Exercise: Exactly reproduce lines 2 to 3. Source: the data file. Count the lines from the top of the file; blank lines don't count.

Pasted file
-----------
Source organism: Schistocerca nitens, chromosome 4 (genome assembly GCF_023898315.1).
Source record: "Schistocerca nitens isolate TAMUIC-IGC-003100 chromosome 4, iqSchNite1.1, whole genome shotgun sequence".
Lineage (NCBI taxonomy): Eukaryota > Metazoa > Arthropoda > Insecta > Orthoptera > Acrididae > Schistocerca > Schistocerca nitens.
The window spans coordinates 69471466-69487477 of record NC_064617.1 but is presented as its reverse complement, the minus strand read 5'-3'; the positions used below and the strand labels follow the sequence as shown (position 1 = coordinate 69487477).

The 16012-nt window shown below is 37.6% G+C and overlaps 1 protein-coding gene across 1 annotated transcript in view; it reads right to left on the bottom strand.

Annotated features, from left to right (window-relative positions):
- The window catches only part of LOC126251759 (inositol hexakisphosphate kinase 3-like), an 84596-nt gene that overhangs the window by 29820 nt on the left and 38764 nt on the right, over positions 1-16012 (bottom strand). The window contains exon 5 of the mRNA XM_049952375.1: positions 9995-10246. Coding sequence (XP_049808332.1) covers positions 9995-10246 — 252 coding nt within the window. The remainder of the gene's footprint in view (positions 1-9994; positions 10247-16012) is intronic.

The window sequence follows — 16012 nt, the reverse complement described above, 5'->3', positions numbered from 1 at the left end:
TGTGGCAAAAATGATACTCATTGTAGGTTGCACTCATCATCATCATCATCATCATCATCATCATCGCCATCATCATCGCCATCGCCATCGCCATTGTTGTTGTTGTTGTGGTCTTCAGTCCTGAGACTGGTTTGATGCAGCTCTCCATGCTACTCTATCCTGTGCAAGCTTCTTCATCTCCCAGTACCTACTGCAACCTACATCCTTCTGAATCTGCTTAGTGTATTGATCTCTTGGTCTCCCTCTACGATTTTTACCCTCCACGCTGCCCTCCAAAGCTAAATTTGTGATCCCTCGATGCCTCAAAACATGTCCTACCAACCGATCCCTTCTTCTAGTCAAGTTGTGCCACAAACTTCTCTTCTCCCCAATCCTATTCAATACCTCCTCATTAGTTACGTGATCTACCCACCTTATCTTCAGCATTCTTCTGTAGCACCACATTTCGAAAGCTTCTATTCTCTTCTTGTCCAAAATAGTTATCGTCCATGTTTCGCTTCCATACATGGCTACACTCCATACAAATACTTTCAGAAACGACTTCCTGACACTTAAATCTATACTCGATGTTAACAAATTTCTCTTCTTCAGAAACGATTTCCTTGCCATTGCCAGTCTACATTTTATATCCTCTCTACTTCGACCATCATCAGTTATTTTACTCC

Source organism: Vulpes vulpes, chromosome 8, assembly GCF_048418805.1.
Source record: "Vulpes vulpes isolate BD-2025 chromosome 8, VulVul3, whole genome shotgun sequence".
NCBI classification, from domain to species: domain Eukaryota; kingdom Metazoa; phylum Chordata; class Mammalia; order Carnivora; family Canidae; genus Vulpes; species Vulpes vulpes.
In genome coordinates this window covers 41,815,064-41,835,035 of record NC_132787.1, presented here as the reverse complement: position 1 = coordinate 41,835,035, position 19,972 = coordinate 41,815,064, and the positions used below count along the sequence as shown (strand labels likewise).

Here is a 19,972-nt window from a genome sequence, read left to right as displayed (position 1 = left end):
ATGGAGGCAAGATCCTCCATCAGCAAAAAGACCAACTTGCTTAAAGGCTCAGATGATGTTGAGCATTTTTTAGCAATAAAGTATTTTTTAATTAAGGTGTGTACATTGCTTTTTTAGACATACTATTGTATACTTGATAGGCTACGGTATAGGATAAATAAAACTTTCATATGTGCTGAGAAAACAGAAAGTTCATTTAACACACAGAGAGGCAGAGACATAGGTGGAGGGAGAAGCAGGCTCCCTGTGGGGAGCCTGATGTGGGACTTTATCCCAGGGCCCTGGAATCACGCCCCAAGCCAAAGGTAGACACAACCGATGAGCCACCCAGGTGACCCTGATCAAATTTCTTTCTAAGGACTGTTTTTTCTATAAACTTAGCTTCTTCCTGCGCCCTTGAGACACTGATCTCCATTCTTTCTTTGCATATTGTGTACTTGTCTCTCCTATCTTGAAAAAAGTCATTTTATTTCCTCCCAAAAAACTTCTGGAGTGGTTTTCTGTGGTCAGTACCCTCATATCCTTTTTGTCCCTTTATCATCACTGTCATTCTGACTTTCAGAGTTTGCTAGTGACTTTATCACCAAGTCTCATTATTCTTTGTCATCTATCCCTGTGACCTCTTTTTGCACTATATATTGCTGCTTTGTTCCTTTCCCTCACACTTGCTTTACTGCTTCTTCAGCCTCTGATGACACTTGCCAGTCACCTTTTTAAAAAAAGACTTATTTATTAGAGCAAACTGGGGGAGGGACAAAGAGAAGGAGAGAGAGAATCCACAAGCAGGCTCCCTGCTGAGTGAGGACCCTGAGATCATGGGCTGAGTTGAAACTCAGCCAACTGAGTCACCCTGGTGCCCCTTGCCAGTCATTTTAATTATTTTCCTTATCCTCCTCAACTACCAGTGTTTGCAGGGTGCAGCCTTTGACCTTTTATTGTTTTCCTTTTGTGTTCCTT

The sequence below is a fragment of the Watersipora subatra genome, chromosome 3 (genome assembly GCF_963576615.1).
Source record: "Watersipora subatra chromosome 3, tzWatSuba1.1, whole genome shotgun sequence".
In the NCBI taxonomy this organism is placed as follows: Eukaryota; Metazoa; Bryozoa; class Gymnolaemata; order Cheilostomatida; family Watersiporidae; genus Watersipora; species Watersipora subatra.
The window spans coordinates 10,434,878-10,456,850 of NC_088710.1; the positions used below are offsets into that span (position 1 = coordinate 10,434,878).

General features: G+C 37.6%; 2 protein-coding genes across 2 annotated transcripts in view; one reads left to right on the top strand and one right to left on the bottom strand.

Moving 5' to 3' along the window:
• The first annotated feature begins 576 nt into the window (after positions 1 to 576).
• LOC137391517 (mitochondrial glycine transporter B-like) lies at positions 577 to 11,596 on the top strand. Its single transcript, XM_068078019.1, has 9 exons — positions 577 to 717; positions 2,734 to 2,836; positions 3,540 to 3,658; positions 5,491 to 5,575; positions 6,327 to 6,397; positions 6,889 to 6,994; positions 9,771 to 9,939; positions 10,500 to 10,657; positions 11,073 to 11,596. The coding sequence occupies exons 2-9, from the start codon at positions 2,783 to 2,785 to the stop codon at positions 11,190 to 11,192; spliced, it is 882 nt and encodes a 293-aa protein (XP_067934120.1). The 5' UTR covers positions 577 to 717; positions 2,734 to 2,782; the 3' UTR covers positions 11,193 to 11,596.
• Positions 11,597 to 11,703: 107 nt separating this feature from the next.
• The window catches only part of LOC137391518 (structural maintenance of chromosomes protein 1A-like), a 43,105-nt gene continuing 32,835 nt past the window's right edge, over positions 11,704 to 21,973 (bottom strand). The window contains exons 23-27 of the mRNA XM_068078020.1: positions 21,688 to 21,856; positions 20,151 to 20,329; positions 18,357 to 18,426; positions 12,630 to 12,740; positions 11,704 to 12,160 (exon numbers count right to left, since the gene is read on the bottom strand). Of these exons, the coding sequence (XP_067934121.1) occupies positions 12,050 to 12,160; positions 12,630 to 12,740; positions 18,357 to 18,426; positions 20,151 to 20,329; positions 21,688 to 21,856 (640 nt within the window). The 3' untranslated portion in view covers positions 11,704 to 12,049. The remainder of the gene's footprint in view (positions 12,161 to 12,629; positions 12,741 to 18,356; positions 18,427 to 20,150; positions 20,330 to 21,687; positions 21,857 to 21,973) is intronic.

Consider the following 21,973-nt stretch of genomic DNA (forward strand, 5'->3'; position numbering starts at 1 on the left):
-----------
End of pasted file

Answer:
Source record: "Schistocerca nitens isolate TAMUIC-IGC-003100 chromosome 4, iqSchNite1.1, whole genome shotgun sequence".
Lineage (NCBI taxonomy): Eukaryota > Metazoa > Arthropoda > Insecta > Orthoptera > Acrididae > Schistocerca > Schistocerca nitens.